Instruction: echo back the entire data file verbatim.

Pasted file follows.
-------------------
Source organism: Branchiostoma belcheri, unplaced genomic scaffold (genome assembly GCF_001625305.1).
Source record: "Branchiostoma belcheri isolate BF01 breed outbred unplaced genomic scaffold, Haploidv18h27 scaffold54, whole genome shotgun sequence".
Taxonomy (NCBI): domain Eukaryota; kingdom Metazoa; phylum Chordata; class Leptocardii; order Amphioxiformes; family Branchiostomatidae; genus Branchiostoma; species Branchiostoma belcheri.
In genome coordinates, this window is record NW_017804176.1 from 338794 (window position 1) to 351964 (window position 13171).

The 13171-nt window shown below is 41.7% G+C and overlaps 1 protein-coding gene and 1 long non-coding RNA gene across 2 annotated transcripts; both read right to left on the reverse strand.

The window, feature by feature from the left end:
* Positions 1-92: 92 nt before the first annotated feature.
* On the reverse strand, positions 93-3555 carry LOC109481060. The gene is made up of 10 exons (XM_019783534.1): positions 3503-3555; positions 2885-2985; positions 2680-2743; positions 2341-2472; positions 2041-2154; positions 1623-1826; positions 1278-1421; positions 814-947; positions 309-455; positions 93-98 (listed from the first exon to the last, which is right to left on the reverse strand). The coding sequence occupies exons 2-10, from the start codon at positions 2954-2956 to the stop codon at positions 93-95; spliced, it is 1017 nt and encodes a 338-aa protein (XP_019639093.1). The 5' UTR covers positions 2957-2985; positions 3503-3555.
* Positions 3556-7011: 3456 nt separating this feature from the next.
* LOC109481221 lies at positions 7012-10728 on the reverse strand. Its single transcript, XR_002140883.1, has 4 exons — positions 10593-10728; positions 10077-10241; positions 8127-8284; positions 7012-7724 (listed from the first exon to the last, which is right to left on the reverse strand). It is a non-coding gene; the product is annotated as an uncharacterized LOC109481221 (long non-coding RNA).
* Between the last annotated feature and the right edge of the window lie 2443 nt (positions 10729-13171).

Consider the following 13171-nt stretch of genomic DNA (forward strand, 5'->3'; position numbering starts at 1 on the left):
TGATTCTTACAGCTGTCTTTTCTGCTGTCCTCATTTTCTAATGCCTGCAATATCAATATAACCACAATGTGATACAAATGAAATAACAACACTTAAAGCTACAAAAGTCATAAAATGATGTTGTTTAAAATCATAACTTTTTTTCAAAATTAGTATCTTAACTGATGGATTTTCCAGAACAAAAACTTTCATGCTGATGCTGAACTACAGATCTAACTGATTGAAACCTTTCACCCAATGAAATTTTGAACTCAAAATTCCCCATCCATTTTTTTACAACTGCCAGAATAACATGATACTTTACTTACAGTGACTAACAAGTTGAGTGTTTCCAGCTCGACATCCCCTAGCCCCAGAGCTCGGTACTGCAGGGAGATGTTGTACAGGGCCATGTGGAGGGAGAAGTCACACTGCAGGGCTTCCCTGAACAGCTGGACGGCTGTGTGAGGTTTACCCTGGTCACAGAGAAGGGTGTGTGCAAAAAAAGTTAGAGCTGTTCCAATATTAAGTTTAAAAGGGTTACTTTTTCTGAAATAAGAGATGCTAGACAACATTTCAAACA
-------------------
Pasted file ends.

Source organism: Branchiostoma belcheri, unplaced genomic scaffold (genome assembly GCF_001625305.1).
Source record: "Branchiostoma belcheri isolate BF01 breed outbred unplaced genomic scaffold, Haploidv18h27 scaffold54, whole genome shotgun sequence".
Taxonomy (NCBI): domain Eukaryota; kingdom Metazoa; phylum Chordata; class Leptocardii; order Amphioxiformes; family Branchiostomatidae; genus Branchiostoma; species Branchiostoma belcheri.
In genome coordinates, this window is record NW_017804176.1 from 338794 (window position 1) to 351964 (window position 13171).

The 13171-nt window shown below is 41.7% G+C and overlaps 1 protein-coding gene and 1 long non-coding RNA gene across 2 annotated transcripts; both read right to left on the reverse strand.

The window, feature by feature from the left end:
* Positions 1-92: 92 nt before the first annotated feature.
* On the reverse strand, positions 93-3555 carry LOC109481060. The gene is made up of 10 exons (XM_019783534.1): positions 3503-3555; positions 2885-2985; positions 2680-2743; positions 2341-2472; positions 2041-2154; positions 1623-1826; positions 1278-1421; positions 814-947; positions 309-455; positions 93-98 (listed from the first exon to the last, which is right to left on the reverse strand). The coding sequence occupies exons 2-10, from the start codon at positions 2954-2956 to the stop codon at positions 93-95; spliced, it is 1017 nt and encodes a 338-aa protein (XP_019639093.1). The 5' UTR covers positions 2957-2985; positions 3503-3555.
* Positions 3556-7011: 3456 nt separating this feature from the next.
* LOC109481221 lies at positions 7012-10728 on the reverse strand. Its single transcript, XR_002140883.1, has 4 exons — positions 10593-10728; positions 10077-10241; positions 8127-8284; positions 7012-7724 (listed from the first exon to the last, which is right to left on the reverse strand). It is a non-coding gene; the product is annotated as an uncharacterized LOC109481221 (long non-coding RNA).
* Between the last annotated feature and the right edge of the window lie 2443 nt (positions 10729-13171).

Consider the following 13171-nt stretch of genomic DNA (forward strand, 5'->3'; position numbering starts at 1 on the left):
TGATTCTTACAGCTGTCTTTTCTGCTGTCCTCATTTTCTAATGCCTGCAATATCAATATAACCACAATGTGATACAAATGAAATAACAACACTTAAAGCTACAAAAGTCATAAAATGATGTTGTTTAAAATCATAACTTTTTTTCAAAATTAGTATCTTAACTGATGGATTTTCCAGAACAAAAACTTTCATGCTGATGCTGAACTACAGATCTAACTGATTGAAACCTTTCACCCAATGAAATTTTGAACTCAAAATTCCCCATCCATTTTTTTACAACTGCCAGAATAACATGATACTTTACTTACAGTGACTAACAAGTTGAGTGTTTCCAGCTCGACATCCCCTAGCCCCAGAGCTCGGTACTGCAGGGAGATGTTGTACAGGGCCATGTGGAGGGAGAAGTCACACTGCAGGGCTTCCCTGAACAGCTGGACGGCTGTGTGAGGTTTACCCTGGTCACAGAGAAGGGTGTGTGCAAAAAAAGTTAGAGCTGTTCCAATATTAAGTTTAAAAGGGTTACTTTTTCTGAAATAAGAGATGCTAGACAACATTTCAAACA